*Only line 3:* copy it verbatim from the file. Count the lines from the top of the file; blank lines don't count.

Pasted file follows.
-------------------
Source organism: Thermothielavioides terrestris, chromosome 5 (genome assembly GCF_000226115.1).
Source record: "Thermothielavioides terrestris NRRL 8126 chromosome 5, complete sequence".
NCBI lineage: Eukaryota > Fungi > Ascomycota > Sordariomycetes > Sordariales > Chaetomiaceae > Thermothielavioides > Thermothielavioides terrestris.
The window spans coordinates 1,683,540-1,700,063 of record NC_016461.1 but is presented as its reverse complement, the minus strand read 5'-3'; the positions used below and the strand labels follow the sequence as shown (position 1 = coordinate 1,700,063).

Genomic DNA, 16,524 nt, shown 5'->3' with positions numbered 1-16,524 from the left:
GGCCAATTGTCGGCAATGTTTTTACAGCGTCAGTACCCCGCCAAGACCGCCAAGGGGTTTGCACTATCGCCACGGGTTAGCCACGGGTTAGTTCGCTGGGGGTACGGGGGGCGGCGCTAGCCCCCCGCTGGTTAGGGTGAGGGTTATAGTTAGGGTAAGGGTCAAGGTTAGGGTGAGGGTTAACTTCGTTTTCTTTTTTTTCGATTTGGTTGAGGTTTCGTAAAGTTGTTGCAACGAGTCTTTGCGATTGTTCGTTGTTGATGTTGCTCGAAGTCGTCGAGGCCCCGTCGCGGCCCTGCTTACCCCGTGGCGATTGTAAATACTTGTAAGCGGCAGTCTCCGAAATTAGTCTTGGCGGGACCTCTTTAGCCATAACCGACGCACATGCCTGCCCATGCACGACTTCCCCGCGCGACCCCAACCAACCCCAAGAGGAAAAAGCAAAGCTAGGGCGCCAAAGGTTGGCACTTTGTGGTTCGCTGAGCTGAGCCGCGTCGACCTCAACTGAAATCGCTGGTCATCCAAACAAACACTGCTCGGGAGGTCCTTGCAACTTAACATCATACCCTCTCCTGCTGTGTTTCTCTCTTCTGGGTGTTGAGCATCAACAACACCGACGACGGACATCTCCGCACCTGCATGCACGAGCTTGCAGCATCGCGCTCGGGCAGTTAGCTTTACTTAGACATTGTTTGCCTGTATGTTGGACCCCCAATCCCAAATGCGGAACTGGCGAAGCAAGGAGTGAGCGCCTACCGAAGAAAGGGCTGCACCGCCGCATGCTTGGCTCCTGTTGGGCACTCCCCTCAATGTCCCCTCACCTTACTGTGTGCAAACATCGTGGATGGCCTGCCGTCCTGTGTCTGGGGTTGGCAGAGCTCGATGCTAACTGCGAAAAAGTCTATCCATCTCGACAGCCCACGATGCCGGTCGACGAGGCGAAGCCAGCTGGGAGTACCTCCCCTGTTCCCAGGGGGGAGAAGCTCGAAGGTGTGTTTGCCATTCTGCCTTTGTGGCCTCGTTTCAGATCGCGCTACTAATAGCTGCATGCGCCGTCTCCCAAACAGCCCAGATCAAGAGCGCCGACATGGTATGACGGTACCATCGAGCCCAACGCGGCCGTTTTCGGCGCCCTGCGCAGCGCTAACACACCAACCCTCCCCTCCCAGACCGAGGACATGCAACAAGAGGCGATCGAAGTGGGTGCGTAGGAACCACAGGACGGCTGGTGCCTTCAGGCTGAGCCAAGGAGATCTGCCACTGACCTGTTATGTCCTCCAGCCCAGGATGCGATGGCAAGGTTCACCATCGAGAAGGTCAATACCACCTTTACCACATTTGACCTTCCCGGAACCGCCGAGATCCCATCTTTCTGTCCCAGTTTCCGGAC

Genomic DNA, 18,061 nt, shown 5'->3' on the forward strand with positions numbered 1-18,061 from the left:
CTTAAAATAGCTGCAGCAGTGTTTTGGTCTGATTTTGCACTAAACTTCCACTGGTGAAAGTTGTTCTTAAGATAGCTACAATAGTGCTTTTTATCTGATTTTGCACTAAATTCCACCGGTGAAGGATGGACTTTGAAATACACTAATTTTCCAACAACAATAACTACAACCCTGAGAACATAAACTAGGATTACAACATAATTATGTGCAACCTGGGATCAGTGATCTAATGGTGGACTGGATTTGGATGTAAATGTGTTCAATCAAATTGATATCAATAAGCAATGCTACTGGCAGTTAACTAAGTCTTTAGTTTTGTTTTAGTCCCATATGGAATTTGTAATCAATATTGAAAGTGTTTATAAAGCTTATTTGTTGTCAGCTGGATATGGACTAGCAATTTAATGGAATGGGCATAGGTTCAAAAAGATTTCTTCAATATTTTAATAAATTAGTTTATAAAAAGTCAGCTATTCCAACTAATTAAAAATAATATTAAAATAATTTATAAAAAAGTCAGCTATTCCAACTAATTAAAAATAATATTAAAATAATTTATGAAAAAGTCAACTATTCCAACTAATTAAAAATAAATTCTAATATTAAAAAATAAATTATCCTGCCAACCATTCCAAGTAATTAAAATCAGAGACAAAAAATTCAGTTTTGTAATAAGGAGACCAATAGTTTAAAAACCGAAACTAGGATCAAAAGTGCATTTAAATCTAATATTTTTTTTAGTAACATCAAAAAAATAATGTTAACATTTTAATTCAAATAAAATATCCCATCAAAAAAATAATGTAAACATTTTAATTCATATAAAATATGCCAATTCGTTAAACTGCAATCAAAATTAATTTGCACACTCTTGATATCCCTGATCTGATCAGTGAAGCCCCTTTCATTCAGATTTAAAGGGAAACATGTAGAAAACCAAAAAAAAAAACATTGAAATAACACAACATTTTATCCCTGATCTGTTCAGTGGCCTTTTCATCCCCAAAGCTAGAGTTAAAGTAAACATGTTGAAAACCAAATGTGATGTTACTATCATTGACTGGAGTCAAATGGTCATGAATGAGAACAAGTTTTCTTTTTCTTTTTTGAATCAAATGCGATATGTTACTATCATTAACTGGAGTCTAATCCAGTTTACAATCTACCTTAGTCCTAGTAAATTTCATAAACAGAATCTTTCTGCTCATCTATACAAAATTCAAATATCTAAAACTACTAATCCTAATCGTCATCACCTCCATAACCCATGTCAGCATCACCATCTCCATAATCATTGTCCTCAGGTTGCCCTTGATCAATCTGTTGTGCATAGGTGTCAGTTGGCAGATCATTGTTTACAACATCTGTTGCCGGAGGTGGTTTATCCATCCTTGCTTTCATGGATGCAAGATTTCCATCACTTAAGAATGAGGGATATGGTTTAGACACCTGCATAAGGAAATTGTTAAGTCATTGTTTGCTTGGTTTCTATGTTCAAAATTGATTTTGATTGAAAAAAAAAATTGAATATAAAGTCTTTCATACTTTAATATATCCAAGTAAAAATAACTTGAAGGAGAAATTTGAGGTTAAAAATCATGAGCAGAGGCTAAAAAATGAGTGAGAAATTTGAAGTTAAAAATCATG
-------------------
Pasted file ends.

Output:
NCBI lineage: Eukaryota > Fungi > Ascomycota > Sordariomycetes > Sordariales > Chaetomiaceae > Thermothielavioides > Thermothielavioides terrestris.